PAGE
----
The FBI says it just arrested a Russian spy in New York City

Who, us?
Who, us?
Image: REUTERS/Alexei Druzhinin/RIA Novosti/Kremlin
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As a powerful snowstorm closed in on New York City, US agents dug up their Cold War playbook and arrested an alleged Russian deep-cover spy who prosecutors say posed as a banker to gain intelligence about the US financial system.

Evgeny Buryakov, along with two handlers posing as employees of the Russian trade representative and the Russian Mission to the United Nations, are alleged to have been employees of the SVR, the Russian Foreign Intelligence service. Buryakov was arrested this afternoon, according to the US Attorney for the Southern District of New York. His two handlers had already left the United States.

Buryakov used his position as an employee of a Russian bank, unnamed in the Department of Justice’s legal complaint, to recruit sources and gather information about Russian economic interests, which he would then pass to his handlers to be transmitted to Moscow.

However, those hand-offs were surveilled by Federal Bureau of Investigation counter-intelligence agents:

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The FBI also tapped a secret office where the three men discussed their work as SVR agents, including their disappointment at the gulf between their work and that of James Bond. They even discussed the US arrest of ten undercover Russian agents in 2010.

Overall, their work as intelligence agents is portrayed as rather middling—one example of their recruitment was an ambitious junior employee at US consulting firm lured into meetings by vague promises of connections with the energy company Gazprom.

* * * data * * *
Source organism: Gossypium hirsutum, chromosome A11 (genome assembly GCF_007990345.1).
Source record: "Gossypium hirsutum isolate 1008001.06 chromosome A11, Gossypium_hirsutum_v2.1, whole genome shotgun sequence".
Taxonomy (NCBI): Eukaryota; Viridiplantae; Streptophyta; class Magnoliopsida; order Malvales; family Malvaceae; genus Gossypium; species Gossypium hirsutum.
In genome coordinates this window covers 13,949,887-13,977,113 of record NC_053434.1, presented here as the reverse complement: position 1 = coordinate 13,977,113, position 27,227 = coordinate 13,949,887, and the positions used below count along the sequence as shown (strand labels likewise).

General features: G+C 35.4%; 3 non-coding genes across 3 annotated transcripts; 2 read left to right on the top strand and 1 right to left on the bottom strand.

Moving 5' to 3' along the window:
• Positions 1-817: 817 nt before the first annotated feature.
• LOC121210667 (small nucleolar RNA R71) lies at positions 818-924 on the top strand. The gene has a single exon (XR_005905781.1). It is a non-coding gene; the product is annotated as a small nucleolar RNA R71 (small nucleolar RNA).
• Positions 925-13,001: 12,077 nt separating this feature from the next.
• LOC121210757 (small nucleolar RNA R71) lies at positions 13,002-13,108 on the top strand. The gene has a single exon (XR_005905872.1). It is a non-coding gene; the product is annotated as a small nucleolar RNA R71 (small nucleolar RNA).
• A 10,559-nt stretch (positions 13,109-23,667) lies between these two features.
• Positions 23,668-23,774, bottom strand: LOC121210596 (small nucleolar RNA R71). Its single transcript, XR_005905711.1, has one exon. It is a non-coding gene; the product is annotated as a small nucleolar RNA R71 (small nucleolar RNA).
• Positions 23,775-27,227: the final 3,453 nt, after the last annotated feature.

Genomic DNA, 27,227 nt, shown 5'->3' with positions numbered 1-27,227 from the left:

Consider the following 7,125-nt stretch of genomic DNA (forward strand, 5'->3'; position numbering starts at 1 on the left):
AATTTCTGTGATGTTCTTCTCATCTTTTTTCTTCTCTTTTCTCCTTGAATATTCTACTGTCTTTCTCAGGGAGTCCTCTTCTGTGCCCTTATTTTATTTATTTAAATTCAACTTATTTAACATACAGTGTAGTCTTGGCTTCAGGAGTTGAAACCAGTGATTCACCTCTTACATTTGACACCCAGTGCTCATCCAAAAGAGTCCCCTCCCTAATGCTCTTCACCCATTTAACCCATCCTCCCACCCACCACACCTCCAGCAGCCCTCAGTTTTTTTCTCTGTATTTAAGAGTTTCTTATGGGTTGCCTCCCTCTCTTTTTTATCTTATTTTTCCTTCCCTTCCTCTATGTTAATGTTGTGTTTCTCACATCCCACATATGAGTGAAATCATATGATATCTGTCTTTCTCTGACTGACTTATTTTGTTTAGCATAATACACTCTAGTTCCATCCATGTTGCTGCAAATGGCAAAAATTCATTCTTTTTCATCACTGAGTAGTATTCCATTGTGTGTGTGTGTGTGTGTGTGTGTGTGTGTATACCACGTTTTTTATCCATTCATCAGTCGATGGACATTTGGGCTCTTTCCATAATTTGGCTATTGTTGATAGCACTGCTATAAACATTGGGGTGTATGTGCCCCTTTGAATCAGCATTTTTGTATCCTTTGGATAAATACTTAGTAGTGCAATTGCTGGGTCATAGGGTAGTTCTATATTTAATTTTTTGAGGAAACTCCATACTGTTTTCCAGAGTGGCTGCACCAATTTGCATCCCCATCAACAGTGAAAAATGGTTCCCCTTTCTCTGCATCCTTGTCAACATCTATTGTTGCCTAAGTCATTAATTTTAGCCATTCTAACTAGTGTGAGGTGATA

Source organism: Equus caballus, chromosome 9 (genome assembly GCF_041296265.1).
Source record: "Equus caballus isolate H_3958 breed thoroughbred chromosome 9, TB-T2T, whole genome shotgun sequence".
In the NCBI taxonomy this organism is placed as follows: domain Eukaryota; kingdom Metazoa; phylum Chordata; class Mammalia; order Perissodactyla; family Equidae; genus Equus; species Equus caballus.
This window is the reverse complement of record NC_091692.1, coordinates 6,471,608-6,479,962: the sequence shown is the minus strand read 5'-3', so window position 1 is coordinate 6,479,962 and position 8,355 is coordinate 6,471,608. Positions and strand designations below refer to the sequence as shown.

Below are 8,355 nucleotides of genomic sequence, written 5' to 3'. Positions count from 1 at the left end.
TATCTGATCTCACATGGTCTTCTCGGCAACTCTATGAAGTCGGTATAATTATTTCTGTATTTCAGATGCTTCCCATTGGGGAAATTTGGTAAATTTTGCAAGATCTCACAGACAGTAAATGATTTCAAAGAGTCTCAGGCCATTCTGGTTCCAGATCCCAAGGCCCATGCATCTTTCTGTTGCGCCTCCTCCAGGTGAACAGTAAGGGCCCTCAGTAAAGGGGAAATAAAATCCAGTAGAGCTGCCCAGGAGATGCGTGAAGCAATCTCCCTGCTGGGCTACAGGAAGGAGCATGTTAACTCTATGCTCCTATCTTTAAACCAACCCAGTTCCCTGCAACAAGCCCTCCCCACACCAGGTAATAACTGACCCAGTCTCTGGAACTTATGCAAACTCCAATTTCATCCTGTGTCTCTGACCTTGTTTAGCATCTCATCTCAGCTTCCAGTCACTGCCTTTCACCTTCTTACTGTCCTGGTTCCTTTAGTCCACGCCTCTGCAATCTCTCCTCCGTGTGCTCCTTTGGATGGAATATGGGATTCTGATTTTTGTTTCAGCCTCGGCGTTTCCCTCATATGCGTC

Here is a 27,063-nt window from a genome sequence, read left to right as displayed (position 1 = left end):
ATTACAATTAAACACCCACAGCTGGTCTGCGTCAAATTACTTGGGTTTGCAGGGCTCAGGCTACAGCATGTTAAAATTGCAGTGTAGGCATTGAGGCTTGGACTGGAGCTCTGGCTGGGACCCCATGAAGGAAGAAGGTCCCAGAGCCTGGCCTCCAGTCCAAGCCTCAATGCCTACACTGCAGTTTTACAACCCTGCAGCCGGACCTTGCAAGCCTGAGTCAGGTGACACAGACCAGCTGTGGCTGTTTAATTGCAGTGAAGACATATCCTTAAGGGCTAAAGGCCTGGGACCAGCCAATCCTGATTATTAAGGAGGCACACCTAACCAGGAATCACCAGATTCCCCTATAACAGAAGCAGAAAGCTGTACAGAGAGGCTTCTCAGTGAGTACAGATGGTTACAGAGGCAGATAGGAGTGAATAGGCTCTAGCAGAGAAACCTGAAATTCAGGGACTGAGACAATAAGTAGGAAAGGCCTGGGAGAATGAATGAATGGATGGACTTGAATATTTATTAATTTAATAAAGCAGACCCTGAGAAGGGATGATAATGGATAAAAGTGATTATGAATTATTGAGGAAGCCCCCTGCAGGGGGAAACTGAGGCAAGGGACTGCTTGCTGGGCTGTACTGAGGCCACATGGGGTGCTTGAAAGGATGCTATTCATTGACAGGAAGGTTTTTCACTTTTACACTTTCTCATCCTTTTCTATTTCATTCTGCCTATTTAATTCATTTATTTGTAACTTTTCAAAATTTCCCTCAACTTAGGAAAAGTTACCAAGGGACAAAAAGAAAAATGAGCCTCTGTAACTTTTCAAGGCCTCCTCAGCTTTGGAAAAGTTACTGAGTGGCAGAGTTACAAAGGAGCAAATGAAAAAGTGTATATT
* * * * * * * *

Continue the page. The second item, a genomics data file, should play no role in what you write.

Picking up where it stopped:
At one point, the agents were asked to generate interview questions for an unnamed Russian state-owned news service to relay to officials at the New York stock exchange—including queries about high-speed trading.

But Buryakov should have seen the final sting coming, according to wiretap recordings discussed in the complaint. An FBI informant posing as a wealthy investor sought to meet with Buryakov. His handler fretted in recordings that the purpose of the meeting was “unclear…casino, Russia, like, some sort of a set up. Trap of some sort. I cannot understand what the point is.”

Yet at a meeting in Atlantic City, Buryakov accepted a document from the informant, purportedly a confidential list of Russian individuals facing sanctions by the US Treasury. He met the informant another time and accepted a second ostensibly secret document listing Russian banks facing US sanctions. Immediately after that meeting, FBI agents recorded Buryakov telling his handler he had received “the schoolbooks,” their code word for the documents.

The arrest of the spy underscores the financial battle being waged between the US and Russia, and will no doubt further chill the poor relationship between the two countries.